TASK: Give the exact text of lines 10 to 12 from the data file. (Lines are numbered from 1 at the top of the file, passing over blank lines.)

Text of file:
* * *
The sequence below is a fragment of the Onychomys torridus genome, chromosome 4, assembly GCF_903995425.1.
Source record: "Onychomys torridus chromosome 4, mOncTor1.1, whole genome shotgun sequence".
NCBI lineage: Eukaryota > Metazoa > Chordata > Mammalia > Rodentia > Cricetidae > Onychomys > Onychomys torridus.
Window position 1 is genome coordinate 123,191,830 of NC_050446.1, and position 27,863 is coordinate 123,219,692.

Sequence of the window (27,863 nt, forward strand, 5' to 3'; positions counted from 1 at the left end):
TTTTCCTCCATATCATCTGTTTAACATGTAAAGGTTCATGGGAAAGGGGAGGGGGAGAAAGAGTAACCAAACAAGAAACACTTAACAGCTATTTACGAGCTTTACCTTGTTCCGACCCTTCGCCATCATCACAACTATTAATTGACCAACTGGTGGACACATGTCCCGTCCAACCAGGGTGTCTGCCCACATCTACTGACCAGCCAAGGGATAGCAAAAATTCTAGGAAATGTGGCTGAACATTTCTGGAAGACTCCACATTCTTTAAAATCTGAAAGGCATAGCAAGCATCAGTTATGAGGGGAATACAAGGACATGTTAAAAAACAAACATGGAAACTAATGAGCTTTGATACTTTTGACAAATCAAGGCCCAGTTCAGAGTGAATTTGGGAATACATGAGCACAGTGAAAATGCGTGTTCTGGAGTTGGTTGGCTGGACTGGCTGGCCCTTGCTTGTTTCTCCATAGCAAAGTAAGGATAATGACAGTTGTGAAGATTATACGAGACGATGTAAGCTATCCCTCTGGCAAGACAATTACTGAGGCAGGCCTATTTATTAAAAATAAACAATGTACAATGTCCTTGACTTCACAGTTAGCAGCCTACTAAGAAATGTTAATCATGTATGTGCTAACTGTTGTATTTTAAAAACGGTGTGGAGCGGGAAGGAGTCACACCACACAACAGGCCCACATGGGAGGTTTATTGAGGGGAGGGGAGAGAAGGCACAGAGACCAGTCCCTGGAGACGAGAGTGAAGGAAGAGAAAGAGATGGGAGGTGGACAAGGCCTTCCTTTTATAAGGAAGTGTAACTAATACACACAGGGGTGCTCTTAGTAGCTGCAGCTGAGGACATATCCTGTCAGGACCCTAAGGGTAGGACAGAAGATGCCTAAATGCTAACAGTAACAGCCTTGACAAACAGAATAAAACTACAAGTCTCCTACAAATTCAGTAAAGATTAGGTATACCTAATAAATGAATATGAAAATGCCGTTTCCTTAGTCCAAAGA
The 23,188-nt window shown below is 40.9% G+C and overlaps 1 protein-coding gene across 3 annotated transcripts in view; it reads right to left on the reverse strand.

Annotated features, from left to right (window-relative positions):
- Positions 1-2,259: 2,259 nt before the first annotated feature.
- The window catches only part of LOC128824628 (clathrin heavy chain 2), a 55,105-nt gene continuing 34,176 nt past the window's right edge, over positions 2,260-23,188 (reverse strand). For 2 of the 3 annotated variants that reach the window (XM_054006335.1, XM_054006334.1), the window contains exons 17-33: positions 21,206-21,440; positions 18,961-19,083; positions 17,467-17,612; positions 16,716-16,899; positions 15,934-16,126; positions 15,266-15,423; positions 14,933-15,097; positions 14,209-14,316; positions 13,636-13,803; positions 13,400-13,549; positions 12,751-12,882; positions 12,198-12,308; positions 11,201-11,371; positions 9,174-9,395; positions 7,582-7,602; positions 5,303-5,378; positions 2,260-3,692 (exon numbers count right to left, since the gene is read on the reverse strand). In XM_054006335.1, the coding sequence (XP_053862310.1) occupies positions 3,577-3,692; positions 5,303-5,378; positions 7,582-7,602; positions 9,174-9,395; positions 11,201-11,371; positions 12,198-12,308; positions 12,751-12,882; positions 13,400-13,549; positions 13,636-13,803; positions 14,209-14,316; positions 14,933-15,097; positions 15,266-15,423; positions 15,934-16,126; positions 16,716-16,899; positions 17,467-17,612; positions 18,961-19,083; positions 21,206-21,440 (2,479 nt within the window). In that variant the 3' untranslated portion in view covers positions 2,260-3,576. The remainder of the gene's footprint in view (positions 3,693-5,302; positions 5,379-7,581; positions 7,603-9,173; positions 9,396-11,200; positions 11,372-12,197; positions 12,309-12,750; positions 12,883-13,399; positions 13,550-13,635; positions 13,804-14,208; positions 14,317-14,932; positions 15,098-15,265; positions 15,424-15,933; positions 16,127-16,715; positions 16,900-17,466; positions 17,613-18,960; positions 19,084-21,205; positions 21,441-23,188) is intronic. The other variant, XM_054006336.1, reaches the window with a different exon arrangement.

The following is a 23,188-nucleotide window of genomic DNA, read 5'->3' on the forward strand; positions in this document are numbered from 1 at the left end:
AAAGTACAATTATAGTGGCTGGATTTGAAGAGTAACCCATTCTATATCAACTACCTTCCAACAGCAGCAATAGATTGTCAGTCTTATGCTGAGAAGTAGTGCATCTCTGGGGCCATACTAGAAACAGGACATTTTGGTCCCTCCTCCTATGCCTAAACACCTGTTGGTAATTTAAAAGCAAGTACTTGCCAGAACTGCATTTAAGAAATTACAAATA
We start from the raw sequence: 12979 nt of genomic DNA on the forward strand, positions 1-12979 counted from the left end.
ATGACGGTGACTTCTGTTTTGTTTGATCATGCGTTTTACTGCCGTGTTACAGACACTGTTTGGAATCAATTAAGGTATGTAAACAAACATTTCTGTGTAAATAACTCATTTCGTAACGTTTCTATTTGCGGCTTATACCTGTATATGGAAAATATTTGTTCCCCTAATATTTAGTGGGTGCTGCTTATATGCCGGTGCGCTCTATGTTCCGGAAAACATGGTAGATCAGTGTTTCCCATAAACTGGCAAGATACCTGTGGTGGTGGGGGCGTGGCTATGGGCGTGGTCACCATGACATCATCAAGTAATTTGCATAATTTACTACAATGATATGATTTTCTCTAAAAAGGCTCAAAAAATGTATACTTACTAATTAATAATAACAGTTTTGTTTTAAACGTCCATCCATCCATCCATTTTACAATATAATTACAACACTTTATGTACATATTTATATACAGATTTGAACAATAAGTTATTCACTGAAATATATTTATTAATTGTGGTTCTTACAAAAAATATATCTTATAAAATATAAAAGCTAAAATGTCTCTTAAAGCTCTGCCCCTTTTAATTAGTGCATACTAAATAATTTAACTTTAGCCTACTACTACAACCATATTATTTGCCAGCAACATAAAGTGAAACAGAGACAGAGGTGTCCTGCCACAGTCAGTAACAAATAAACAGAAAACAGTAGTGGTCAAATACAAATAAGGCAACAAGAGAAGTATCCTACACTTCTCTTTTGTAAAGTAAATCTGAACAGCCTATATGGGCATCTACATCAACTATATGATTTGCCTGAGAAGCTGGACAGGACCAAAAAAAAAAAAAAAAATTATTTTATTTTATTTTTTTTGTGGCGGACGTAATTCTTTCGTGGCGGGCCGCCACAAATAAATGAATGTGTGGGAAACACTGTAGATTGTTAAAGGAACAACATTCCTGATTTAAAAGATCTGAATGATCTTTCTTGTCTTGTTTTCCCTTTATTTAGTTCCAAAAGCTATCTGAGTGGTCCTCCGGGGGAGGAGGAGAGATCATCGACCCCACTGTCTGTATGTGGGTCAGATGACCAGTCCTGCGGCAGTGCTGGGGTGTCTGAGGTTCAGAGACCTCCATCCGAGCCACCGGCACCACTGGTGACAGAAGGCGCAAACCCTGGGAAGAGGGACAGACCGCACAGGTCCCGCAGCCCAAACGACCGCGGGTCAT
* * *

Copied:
- The window catches only part of LOC128824628 (clathrin heavy chain 2), a 55,105-nt gene continuing 34,176 nt past the window's right edge, over positions 2,260-23,188 (reverse strand). For 2 of the 3 annotated variants that reach the window (XM_054006335.1, XM_054006334.1), the window contains exons 17-33: positions 21,206-21,440; positions 18,961-19,083; positions 17,467-17,612; positions 16,716-16,899; positions 15,934-16,126; positions 15,266-15,423; positions 14,933-15,097; positions 14,209-14,316; positions 13,636-13,803; positions 13,400-13,549; positions 12,751-12,882; positions 12,198-12,308; positions 11,201-11,371; positions 9,174-9,395; positions 7,582-7,602; positions 5,303-5,378; positions 2,260-3,692 (exon numbers count right to left, since the gene is read on the reverse strand). In XM_054006335.1, the coding sequence (XP_053862310.1) occupies positions 3,577-3,692; positions 5,303-5,378; positions 7,582-7,602; positions 9,174-9,395; positions 11,201-11,371; positions 12,198-12,308; positions 12,751-12,882; positions 13,400-13,549; positions 13,636-13,803; positions 14,209-14,316; positions 14,933-15,097; positions 15,266-15,423; positions 15,934-16,126; positions 16,716-16,899; positions 17,467-17,612; positions 18,961-19,083; positions 21,206-21,440 (2,479 nt within the window). In that variant the 3' untranslated portion in view covers positions 2,260-3,576. The remainder of the gene's footprint in view (positions 3,693-5,302; positions 5,379-7,581; positions 7,603-9,173; positions 9,396-11,200; positions 11,372-12,197; positions 12,309-12,750; positions 12,883-13,399; positions 13,550-13,635; positions 13,804-14,208; positions 14,317-14,932; positions 15,098-15,265; positions 15,424-15,933; positions 16,127-16,715; positions 16,900-17,466; positions 17,613-18,960; positions 19,084-21,205; positions 21,441-23,188) is intronic. The other variant, XM_054006336.1, reaches the window with a different exon arrangement.

The following is a 23,188-nucleotide window of genomic DNA, read 5'->3' on the forward strand; positions in this document are numbered from 1 at the left end:
AAAGTACAATTATAGTGGCTGGATTTGAAGAGTAACCCATTCTATATCAACTACCTTCCAACAGCAGCAATAGATTGTCAGTCTTATGCTGAGAAGTAGTGCATCTCTGGGGCCATACTAGAAACAGGACATTTTGGTCCCTCCTCCTATGCCTAAACACCTGTTGGTAATTTAAAAGCAAGTACTTGCCAGAACTGCATTTAAGAAATTACAAATA